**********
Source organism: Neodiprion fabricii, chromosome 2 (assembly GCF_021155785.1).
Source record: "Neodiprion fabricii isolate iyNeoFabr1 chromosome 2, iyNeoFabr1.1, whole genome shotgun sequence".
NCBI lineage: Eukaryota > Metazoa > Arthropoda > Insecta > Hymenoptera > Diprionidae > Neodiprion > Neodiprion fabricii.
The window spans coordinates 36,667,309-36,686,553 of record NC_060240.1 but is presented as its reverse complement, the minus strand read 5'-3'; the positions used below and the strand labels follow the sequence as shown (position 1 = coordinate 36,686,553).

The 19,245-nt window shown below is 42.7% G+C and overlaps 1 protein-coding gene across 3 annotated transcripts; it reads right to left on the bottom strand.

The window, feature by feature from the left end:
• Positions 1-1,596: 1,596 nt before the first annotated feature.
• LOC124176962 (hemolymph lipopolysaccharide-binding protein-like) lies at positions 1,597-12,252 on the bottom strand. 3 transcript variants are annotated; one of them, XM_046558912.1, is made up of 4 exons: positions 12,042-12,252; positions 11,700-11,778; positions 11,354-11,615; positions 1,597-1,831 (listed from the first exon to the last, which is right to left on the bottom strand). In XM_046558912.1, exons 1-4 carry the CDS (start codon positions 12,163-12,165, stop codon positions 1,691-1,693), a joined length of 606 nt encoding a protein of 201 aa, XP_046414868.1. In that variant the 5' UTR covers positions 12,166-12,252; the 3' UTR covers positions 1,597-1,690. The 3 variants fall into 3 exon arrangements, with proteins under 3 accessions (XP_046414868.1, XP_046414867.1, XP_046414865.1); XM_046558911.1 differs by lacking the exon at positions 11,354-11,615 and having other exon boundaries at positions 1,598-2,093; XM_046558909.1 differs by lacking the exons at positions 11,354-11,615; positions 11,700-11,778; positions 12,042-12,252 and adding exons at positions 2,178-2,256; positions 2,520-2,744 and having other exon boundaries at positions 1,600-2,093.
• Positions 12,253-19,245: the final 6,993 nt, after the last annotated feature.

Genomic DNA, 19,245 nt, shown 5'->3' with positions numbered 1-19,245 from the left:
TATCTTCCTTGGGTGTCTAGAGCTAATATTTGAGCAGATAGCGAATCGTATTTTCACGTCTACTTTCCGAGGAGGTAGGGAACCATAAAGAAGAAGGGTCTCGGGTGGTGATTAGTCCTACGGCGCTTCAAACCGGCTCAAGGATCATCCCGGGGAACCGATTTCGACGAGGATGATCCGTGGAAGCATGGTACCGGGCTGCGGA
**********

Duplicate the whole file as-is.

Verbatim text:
Source organism: Neodiprion fabricii, chromosome 2 (assembly GCF_021155785.1).
Source record: "Neodiprion fabricii isolate iyNeoFabr1 chromosome 2, iyNeoFabr1.1, whole genome shotgun sequence".
NCBI lineage: Eukaryota > Metazoa > Arthropoda > Insecta > Hymenoptera > Diprionidae > Neodiprion > Neodiprion fabricii.
The window spans coordinates 36,667,309-36,686,553 of record NC_060240.1 but is presented as its reverse complement, the minus strand read 5'-3'; the positions used below and the strand labels follow the sequence as shown (position 1 = coordinate 36,686,553).

The 19,245-nt window shown below is 42.7% G+C and overlaps 1 protein-coding gene across 3 annotated transcripts; it reads right to left on the bottom strand.

The window, feature by feature from the left end:
• Positions 1-1,596: 1,596 nt before the first annotated feature.
• LOC124176962 (hemolymph lipopolysaccharide-binding protein-like) lies at positions 1,597-12,252 on the bottom strand. 3 transcript variants are annotated; one of them, XM_046558912.1, is made up of 4 exons: positions 12,042-12,252; positions 11,700-11,778; positions 11,354-11,615; positions 1,597-1,831 (listed from the first exon to the last, which is right to left on the bottom strand). In XM_046558912.1, exons 1-4 carry the CDS (start codon positions 12,163-12,165, stop codon positions 1,691-1,693), a joined length of 606 nt encoding a protein of 201 aa, XP_046414868.1. In that variant the 5' UTR covers positions 12,166-12,252; the 3' UTR covers positions 1,597-1,690. The 3 variants fall into 3 exon arrangements, with proteins under 3 accessions (XP_046414868.1, XP_046414867.1, XP_046414865.1); XM_046558911.1 differs by lacking the exon at positions 11,354-11,615 and having other exon boundaries at positions 1,598-2,093; XM_046558909.1 differs by lacking the exons at positions 11,354-11,615; positions 11,700-11,778; positions 12,042-12,252 and adding exons at positions 2,178-2,256; positions 2,520-2,744 and having other exon boundaries at positions 1,600-2,093.
• Positions 12,253-19,245: the final 6,993 nt, after the last annotated feature.

Genomic DNA, 19,245 nt, shown 5'->3' with positions numbered 1-19,245 from the left:
TATCTTCCTTGGGTGTCTAGAGCTAATATTTGAGCAGATAGCGAATCGTATTTTCACGTCTACTTTCCGAGGAGGTAGGGAACCATAAAGAAGAAGGGTCTCGGGTGGTGATTAGTCCTACGGCGCTTCAAACCGGCTCAAGGATCATCCCGGGGAACCGATTTCGACGAGGATGATCCGTGGAAGCATGGTACCGGGCTGCGGA